Further, it is important to recognize that language progression infrequently follows a simple, linear path—from acceptable to disrespectful, or the opposite—and inclusive, respectful language often exists in the grey areas of communications. Let’s unpack the terms “victim” and “survivor” for a moment as an example. The word “survivor” was initially (several centuries ago) defined as “continuing in existence after the death of another,” reflecting its origins in inheritance law. In the health sector, the term “survivor” has become popular and is frequently used to recognize those who have recovered from a significant health challenge, for instance, a “cancer survivor.” In our recent Gender-Based Violence Language Guide, we expressed a preference for “survivor” to reflect that people can heal from and regain their agency after experiencing violence (including physical, emotional, or any other form of violence) and that we aim to support them in that process. The term “survivor” suggests a sense of power and pride: I faced this incredible obstacle, I persisted, and I won! Yet, it’s an imperfect term. Within the medical community, detractors note that this language evokes a binary of positive and negative—winners and losers—and explains that this results in those who do not survive potentially being labeled as weak. In the context of gender-based violence, this matter is further complicated as “victim” is often the official term for a person who has experienced violence and who therefore is eligible to seek legal recourse and receive various forms of support. Furthermore, we also understand descriptors like these are deeply personal and honoring the preferences of affected individuals is paramount. Therefore, we must support individuals as they define themselves and respect their decisions and definitions. And, building upon the theme of respecting how affected communities define themselves, it is worth unpacking the concepts of person-first and identity-first language—which we will do next.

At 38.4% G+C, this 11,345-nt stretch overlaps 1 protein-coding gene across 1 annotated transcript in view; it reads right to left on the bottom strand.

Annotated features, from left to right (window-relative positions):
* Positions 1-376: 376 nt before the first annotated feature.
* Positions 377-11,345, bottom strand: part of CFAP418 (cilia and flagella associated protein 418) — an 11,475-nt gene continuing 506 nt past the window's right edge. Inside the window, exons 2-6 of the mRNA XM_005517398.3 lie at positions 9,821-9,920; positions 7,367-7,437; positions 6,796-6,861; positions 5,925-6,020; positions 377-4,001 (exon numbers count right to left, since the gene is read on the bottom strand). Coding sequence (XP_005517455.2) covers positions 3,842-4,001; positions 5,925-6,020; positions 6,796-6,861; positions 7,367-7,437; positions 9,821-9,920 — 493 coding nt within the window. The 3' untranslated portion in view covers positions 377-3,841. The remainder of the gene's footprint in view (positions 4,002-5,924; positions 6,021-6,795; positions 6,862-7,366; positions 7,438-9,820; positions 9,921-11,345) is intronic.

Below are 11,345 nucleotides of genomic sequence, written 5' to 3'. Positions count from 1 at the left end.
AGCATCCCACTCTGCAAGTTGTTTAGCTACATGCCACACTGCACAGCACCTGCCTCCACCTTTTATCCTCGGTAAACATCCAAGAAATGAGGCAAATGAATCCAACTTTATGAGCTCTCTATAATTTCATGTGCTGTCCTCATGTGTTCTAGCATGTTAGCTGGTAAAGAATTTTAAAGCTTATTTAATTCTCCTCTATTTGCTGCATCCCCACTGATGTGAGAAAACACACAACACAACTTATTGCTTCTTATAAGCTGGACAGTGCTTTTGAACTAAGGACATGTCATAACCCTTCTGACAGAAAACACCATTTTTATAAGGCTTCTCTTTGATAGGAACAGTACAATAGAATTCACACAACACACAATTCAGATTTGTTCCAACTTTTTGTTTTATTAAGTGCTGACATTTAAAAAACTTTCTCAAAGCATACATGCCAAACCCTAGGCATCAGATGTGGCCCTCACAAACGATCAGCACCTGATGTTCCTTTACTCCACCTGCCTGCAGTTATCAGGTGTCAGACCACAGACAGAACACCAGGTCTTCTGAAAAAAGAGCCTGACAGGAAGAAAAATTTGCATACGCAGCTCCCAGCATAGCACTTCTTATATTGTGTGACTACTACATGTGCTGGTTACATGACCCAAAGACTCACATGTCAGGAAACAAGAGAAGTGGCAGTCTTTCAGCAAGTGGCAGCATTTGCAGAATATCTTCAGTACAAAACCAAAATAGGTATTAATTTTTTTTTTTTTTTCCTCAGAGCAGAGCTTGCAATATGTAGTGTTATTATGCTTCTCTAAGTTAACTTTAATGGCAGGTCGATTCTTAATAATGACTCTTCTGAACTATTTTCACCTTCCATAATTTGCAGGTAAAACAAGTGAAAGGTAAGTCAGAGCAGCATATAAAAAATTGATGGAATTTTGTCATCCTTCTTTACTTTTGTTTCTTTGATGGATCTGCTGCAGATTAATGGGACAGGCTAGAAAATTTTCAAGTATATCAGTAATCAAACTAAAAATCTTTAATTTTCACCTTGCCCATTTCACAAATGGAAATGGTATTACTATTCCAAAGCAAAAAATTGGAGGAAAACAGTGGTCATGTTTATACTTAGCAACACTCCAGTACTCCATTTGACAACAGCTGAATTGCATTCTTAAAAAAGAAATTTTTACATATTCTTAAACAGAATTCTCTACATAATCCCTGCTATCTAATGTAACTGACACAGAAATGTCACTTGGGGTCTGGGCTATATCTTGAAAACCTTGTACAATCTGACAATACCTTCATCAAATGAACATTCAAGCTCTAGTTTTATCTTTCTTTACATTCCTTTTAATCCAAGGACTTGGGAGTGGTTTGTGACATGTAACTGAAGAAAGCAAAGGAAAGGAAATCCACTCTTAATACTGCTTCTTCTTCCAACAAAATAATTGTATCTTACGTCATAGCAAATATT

The Power and Perils of Person-First Language and an Exploration of Identity-First Language